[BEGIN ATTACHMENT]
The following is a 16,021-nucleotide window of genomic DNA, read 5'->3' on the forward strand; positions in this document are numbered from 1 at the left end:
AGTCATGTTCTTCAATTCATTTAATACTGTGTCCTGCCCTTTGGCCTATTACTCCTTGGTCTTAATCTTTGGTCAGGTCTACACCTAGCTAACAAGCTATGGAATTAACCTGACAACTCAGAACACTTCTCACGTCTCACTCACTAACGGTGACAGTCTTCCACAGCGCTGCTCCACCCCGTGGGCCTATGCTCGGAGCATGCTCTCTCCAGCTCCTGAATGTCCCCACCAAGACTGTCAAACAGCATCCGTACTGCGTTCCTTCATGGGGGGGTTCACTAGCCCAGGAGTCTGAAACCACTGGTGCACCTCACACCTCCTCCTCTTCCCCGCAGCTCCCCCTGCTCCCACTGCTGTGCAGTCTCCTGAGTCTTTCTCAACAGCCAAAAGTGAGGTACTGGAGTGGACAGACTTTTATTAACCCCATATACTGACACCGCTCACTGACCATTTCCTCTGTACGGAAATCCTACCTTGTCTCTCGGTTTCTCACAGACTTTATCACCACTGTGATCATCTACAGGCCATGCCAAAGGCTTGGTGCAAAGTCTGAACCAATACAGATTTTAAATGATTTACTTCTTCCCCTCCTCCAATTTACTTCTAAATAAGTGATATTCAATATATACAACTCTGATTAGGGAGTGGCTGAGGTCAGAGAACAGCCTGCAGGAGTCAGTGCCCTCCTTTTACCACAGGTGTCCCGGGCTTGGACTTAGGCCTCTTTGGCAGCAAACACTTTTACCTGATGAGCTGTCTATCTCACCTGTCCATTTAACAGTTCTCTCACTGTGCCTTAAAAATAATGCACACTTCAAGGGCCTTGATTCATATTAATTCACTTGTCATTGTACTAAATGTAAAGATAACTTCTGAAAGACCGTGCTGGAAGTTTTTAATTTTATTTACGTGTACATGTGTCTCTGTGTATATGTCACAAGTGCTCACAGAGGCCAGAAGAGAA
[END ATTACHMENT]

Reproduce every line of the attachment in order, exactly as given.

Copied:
The following is a 16,021-nucleotide window of genomic DNA, read 5'->3' on the forward strand; positions in this document are numbered from 1 at the left end:
AGTCATGTTCTTCAATTCATTTAATACTGTGTCCTGCCCTTTGGCCTATTACTCCTTGGTCTTAATCTTTGGTCAGGTCTACACCTAGCTAACAAGCTATGGAATTAACCTGACAACTCAGAACACTTCTCACGTCTCACTCACTAACGGTGACAGTCTTCCACAGCGCTGCTCCACCCCGTGGGCCTATGCTCGGAGCATGCTCTCTCCAGCTCCTGAATGTCCCCACCAAGACTGTCAAACAGCATCCGTACTGCGTTCCTTCATGGGGGGGTTCACTAGCCCAGGAGTCTGAAACCACTGGTGCACCTCACACCTCCTCCTCTTCCCCGCAGCTCCCCCTGCTCCCACTGCTGTGCAGTCTCCTGAGTCTTTCTCAACAGCCAAAAGTGAGGTACTGGAGTGGACAGACTTTTATTAACCCCATATACTGACACCGCTCACTGACCATTTCCTCTGTACGGAAATCCTACCTTGTCTCTCGGTTTCTCACAGACTTTATCACCACTGTGATCATCTACAGGCCATGCCAAAGGCTTGGTGCAAAGTCTGAACCAATACAGATTTTAAATGATTTACTTCTTCCCCTCCTCCAATTTACTTCTAAATAAGTGATATTCAATATATACAACTCTGATTAGGGAGTGGCTGAGGTCAGAGAACAGCCTGCAGGAGTCAGTGCCCTCCTTTTACCACAGGTGTCCCGGGCTTGGACTTAGGCCTCTTTGGCAGCAAACACTTTTACCTGATGAGCTGTCTATCTCACCTGTCCATTTAACAGTTCTCTCACTGTGCCTTAAAAATAATGCACACTTCAAGGGCCTTGATTCATATTAATTCACTTGTCATTGTACTAAATGTAAAGATAACTTCTGAAAGACCGTGCTGGAAGTTTTTAATTTTATTTACGTGTACATGTGTCTCTGTGTATATGTCACAAGTGCTCACAGAGGCCAGAAGAGAA